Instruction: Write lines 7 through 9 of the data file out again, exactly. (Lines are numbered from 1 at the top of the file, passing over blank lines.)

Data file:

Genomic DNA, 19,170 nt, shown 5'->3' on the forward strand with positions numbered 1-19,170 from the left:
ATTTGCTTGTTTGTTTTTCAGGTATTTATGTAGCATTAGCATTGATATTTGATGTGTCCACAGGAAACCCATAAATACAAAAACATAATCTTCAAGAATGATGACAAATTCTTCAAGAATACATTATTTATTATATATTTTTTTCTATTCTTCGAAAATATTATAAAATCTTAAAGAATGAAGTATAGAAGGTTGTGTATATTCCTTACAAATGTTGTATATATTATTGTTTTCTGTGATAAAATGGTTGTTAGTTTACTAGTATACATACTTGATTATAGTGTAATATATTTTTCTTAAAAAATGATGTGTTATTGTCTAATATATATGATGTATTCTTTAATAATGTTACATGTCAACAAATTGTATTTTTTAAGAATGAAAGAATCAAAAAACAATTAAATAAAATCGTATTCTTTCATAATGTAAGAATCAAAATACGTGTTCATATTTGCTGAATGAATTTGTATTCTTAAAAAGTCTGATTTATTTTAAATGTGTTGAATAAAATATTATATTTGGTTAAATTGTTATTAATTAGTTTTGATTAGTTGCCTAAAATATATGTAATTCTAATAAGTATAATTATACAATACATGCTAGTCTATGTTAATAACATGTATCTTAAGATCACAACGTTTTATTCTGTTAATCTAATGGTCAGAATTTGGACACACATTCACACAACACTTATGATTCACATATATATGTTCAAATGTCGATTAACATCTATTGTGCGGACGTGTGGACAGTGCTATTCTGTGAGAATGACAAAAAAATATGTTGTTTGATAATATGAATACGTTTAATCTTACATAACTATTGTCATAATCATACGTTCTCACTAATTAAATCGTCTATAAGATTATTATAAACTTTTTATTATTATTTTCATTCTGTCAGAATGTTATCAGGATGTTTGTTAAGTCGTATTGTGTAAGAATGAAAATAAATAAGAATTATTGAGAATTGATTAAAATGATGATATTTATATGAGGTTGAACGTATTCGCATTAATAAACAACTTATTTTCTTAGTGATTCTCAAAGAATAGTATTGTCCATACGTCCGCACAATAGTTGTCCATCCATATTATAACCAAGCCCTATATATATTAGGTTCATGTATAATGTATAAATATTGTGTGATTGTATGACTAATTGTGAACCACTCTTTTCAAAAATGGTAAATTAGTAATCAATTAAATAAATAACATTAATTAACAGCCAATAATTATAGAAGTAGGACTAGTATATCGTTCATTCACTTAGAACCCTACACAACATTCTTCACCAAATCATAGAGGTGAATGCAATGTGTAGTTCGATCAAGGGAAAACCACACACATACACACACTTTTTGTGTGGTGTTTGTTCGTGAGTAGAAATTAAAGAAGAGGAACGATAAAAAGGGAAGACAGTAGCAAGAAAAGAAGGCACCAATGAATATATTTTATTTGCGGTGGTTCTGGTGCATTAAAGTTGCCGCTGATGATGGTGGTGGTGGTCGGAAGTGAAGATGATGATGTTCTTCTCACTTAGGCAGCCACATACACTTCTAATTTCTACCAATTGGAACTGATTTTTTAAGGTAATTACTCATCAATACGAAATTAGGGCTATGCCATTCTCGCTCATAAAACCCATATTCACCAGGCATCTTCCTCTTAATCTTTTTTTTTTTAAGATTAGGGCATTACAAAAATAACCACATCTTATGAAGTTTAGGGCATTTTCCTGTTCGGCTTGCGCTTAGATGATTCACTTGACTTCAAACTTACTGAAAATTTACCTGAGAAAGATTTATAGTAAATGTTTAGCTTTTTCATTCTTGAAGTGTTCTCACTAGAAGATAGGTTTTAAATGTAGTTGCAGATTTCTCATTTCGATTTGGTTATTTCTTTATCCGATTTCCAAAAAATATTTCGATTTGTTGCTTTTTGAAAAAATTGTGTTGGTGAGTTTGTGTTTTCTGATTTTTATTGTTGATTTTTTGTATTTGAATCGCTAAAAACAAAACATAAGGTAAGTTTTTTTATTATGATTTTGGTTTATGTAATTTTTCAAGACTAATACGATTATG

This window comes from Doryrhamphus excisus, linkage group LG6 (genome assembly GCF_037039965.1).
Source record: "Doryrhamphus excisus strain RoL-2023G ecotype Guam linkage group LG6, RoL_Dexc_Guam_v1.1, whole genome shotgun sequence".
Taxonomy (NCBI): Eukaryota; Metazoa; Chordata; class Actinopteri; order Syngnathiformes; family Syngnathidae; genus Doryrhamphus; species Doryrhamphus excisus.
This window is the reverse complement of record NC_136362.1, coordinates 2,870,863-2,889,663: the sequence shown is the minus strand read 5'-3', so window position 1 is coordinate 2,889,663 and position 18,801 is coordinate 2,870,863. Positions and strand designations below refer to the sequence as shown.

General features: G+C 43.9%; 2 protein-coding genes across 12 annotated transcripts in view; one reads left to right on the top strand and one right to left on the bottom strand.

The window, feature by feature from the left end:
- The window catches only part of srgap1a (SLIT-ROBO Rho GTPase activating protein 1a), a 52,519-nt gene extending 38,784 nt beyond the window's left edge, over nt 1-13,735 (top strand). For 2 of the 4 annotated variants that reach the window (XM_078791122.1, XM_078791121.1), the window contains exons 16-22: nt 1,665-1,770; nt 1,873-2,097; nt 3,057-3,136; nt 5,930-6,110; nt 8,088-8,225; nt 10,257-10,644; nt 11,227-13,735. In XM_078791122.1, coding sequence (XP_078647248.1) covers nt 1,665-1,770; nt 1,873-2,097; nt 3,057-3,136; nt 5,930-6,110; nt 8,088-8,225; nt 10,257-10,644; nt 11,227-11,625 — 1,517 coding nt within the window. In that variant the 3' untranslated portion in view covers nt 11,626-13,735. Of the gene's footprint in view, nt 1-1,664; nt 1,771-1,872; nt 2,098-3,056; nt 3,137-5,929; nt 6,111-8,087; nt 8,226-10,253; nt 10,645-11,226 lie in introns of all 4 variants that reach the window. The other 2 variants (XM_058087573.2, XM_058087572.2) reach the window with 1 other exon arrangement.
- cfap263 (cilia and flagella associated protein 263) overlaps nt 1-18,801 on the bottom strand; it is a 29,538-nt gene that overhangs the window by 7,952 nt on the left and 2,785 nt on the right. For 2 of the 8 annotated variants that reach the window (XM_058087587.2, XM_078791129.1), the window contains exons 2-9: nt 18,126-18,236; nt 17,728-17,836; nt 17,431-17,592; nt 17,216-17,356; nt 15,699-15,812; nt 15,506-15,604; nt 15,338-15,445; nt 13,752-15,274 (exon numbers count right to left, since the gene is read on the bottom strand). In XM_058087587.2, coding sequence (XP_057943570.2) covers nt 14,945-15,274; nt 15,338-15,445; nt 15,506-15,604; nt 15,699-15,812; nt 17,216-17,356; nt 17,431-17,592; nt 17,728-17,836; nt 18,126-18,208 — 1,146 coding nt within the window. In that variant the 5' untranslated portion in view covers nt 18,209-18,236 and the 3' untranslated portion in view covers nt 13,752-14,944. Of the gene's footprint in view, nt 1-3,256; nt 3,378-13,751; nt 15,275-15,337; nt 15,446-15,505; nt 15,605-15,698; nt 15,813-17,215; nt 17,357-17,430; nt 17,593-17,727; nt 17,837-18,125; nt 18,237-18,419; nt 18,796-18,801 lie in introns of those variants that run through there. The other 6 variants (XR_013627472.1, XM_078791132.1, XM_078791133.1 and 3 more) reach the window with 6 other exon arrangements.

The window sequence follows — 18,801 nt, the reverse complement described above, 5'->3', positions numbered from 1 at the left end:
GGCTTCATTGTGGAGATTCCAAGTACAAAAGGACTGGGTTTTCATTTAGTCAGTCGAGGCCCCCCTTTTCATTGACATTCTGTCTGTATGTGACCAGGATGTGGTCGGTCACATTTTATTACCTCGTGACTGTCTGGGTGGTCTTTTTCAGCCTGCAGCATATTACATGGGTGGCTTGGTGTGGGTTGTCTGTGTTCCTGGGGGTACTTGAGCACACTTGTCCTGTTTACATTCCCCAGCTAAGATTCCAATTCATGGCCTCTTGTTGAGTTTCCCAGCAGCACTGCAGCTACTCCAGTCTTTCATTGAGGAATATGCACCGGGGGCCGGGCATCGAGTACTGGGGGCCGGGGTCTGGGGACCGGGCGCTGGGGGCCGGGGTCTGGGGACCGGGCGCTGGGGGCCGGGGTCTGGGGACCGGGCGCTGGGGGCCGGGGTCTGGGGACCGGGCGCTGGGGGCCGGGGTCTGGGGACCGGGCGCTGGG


General features: G+C 43.9%; 2 protein-coding genes across 12 annotated transcripts in view; one reads left to right on the top strand and one right to left on the bottom strand.

The window, feature by feature from the left end:
- The window catches only part of srgap1a (SLIT-ROBO Rho GTPase activating protein 1a), a 52,519-nt gene extending 38,784 nt beyond the window's left edge, over nt 1-13,735 (top strand). For 2 of the 4 annotated variants that reach the window (XM_078791122.1, XM_078791121.1), the window contains exons 16-22: nt 1,665-1,770; nt 1,873-2,097; nt 3,057-3,136; nt 5,930-6,110; nt 8,088-8,225; nt 10,257-10,644; nt 11,227-13,735. In XM_078791122.1, coding sequence (XP_078647248.1) covers nt 1,665-1,770; nt 1,873-2,097; nt 3,057-3,136; nt 5,930-6,110; nt 8,088-8,225; nt 10,257-10,644; nt 11,227-11,625 — 1,517 coding nt within the window. In that variant the 3' untranslated portion in view covers nt 11,626-13,735. Of the gene's footprint in view, nt 1-1,664; nt 1,771-1,872; nt 2,098-3,056; nt 3,137-5,929; nt 6,111-8,087; nt 8,226-10,253; nt 10,645-11,226 lie in introns of all 4 variants that reach the window. The other 2 variants (XM_058087573.2, XM_058087572.2) reach the window with 1 other exon arrangement.